Author Charlie Higson’s “Young Bond” series is about the world’s most famous spy, James Bond, as a schoolboy at Eton, before he grows up to be martini-sipping Agent 007, who is a master at seducing devastatingly beautiful women and uses Russians for target practice. If you’ve read the first of this series, “Silverfin” (see column dated June 30, 2005), rest assured that this one is as clever.
Somewhere in a North London cemetery, professor Fairburn, teacher-in-charge of Eton’s Crossword Society, is kidnapped at gunpoint. He sends a cryptic resignation letter crammed with clues to Bond’s best friend at school, Pritpal Nandra, who is the Crossword Society’s head student. Perhaps this is a test for his students, assumes Nandra, who quickly gets cracking. But as the code is unscrambled, what seems like a challenging puzzle turns into a plea for help from a teacher whose life is at risk — as is the future of the world. James Bond has 48 hours to learn all there is about crossword-solving, escape attempts on his life by two villainous brothers called Ludwig and Wolfgang, and save the planet. And it’s all in a day’s work for the greatest crime-fighting schoolboy who ever lived. Or two days’ work, actually.
Like the villains of Ian Fleming’s original James Bond books, Higson’s foes are uncomplicated bad guys. But be warned: The Bond-vs.-baddie encounters in “Double or Die” get pretty violent. Cars blow up; people get sliced up by pistols with a stiletto-blade attachment; and an evil Russian gets sucked into a metal fan. Amid all this excitement, though, young Bond finds the time to meet a rather promising young lady with verve enough to put him in his place. But author Higson doesn’t let her remain promising for long. After a few hours with Bond, she inexplicably mutates from a strong-willed mob chick into a clingy blob of putty. Ugh!
That’s the only irksome bit in the book, but for the most part, you get swept up by the sheer speed-thrill of this action-packed, tautly told narrative. If you’re a puzzle buff already, you’ll thoroughly enjoy scratching your head over Fairburn’s mysterious letter — and, trust me, there are no throwaway clues here. If crosswords aren’t your thing, this real scamper of an adventure could just get you hooked. I’d save up next Sunday’s paper if I were you.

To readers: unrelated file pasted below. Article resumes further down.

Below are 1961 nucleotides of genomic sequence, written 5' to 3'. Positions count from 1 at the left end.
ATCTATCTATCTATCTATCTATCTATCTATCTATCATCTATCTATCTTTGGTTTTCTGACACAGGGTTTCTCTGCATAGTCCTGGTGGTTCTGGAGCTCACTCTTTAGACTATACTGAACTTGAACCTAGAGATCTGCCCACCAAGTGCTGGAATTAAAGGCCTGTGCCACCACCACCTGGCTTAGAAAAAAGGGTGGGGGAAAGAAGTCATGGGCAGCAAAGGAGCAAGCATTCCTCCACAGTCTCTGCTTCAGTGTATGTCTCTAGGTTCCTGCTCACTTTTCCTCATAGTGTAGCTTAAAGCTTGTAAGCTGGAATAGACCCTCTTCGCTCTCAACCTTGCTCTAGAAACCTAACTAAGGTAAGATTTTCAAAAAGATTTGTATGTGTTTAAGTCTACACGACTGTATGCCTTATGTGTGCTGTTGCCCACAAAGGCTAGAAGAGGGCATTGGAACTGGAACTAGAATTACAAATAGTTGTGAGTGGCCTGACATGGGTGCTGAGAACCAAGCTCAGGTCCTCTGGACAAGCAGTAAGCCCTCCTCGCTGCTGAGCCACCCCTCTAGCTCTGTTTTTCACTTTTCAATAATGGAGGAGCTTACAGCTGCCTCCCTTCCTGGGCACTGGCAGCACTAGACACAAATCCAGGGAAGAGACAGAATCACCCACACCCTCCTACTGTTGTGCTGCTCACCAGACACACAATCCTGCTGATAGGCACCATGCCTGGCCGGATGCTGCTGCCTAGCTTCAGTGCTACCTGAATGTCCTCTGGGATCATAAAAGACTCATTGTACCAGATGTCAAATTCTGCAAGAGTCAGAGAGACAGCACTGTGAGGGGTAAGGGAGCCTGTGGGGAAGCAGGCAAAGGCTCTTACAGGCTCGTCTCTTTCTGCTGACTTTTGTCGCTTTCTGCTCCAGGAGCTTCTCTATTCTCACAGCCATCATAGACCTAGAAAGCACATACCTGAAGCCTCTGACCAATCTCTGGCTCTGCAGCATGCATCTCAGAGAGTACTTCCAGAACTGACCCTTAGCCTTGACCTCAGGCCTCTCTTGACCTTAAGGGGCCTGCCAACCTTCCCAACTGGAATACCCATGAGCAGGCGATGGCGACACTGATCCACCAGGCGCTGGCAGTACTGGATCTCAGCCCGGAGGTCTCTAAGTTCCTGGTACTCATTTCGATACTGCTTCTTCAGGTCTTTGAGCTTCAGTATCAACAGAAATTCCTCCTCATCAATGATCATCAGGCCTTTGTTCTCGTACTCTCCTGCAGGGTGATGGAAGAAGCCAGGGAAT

Note: For teenagers 13-16 years. Also recommended, “Blood Fever,” the second in the “Young Bond” series.
The beginning is the best thing about “The Skunk Code.” Samuel Piper is being dangled upside-down on the end of a rope beneath an airborne helicopter, while the villainous Mad Skunk Skuda (pronounced Skooder), stands at the open door laughing — yes, you guessed it, maniacally. Sam’s partner-in-crime, Melanie, is strapped to the seat. Mad Skunk Skuda wants to know where “the disc” is, and Mel’s not telling. But it’s hard to keep your mouth shut when your best friend is about to crash on his head into the trees far below. But Sam doesn’t crash; the book does. The gravity-defying opening chapter meanders into a feebly humorous and barely believable account of two kids working as spies for the European Secret Service, or MI21. What does MI21 do? It fights smuggling, the slave trade, drug-trafficking and computer hacking. And author D.R. Smith would have us believe that Sam and Mel — jugglers, magicians and mimics extraordinaire — are the brightest sparks at MI21, bringing down Skuda and the rest of the Mad Skunks with a little bit of this and that. Come on, even kids know better. This has all the classic ingredients of a spy novel: a cat-and-mouse chase revolving around a disc that everyone wants, listening devices, spy-cams, abductions and skirmishes. Trouble is that the author seems undecided between writing hard-core spy fiction and a spoof on it. On the one hand, you have a double-agent in MI21 who could blow the cover of every agent in the service; a multimillion-pound consignment of confiscated goods that are about to be hijacked; and a time bomb that’s set to go off. On the other hand, you have two children who can lay an entire criminal empire flat just by hitting Mad Skunks on the head with saucepans, throwing Coke cans with deadly accuracy and switching the disc-in-demand for another one. At this rate, we could all be spies. And seeing how senseless it all is, thank heavens we’re not.
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